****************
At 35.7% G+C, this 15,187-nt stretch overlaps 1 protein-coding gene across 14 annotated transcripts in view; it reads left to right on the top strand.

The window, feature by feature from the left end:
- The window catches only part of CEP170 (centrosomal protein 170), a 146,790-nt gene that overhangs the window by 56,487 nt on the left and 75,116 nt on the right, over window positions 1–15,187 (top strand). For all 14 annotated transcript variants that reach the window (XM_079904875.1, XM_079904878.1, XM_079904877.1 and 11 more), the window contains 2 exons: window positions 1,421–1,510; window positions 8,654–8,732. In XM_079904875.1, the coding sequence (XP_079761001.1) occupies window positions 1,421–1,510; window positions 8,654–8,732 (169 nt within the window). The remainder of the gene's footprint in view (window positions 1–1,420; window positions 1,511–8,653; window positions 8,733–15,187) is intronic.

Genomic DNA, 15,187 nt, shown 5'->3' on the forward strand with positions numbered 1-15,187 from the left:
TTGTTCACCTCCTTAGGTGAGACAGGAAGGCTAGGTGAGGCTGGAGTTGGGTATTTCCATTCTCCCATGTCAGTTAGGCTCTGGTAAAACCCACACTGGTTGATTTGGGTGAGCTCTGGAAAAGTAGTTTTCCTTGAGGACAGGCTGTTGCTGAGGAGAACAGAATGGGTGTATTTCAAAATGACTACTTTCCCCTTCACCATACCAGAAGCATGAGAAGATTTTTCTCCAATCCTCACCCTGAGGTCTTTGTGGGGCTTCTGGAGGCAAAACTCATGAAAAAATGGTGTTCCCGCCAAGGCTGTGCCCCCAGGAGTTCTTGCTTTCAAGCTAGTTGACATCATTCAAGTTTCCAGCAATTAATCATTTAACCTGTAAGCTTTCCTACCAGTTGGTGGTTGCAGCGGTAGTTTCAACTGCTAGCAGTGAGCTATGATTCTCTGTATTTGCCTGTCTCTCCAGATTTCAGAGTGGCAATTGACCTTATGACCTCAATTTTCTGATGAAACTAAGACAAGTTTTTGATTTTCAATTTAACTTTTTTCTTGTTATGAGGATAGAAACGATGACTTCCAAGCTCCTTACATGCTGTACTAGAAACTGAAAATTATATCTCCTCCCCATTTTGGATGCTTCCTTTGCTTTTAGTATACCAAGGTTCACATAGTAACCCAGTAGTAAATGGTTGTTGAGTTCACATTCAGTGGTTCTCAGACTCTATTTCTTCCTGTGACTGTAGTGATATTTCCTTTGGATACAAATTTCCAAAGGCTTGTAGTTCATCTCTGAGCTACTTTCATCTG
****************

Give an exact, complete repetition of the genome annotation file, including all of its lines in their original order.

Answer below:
At 35.7% G+C, this 15,187-nt stretch overlaps 1 protein-coding gene across 14 annotated transcripts in view; it reads left to right on the top strand.

The window, feature by feature from the left end:
- The window catches only part of CEP170 (centrosomal protein 170), a 146,790-nt gene that overhangs the window by 56,487 nt on the left and 75,116 nt on the right, over window positions 1–15,187 (top strand). For all 14 annotated transcript variants that reach the window (XM_079904875.1, XM_079904878.1, XM_079904877.1 and 11 more), the window contains 2 exons: window positions 1,421–1,510; window positions 8,654–8,732. In XM_079904875.1, the coding sequence (XP_079761001.1) occupies window positions 1,421–1,510; window positions 8,654–8,732 (169 nt within the window). The remainder of the gene's footprint in view (window positions 1–1,420; window positions 1,511–8,653; window positions 8,733–15,187) is intronic.

Genomic DNA, 15,187 nt, shown 5'->3' on the forward strand with positions numbered 1-15,187 from the left:
TTGTTCACCTCCTTAGGTGAGACAGGAAGGCTAGGTGAGGCTGGAGTTGGGTATTTCCATTCTCCCATGTCAGTTAGGCTCTGGTAAAACCCACACTGGTTGATTTGGGTGAGCTCTGGAAAAGTAGTTTTCCTTGAGGACAGGCTGTTGCTGAGGAGAACAGAATGGGTGTATTTCAAAATGACTACTTTCCCCTTCACCATACCAGAAGCATGAGAAGATTTTTCTCCAATCCTCACCCTGAGGTCTTTGTGGGGCTTCTGGAGGCAAAACTCATGAAAAAATGGTGTTCCCGCCAAGGCTGTGCCCCCAGGAGTTCTTGCTTTCAAGCTAGTTGACATCATTCAAGTTTCCAGCAATTAATCATTTAACCTGTAAGCTTTCCTACCAGTTGGTGGTTGCAGCGGTAGTTTCAACTGCTAGCAGTGAGCTATGATTCTCTGTATTTGCCTGTCTCTCCAGATTTCAGAGTGGCAATTGACCTTATGACCTCAATTTTCTGATGAAACTAAGACAAGTTTTTGATTTTCAATTTAACTTTTTTCTTGTTATGAGGATAGAAACGATGACTTCCAAGCTCCTTACATGCTGTACTAGAAACTGAAAATTATATCTCCTCCCCATTTTGGATGCTTCCTTTGCTTTTAGTATACCAAGGTTCACATAGTAACCCAGTAGTAAATGGTTGTTGAGTTCACATTCAGTGGTTCTCAGACTCTATTTCTTCCTGTGACTGTAGTGATATTTCCTTTGGATACAAATTTCCAAAGGCTTGTAGTTCATCTCTGAGCTACTTTCATCTG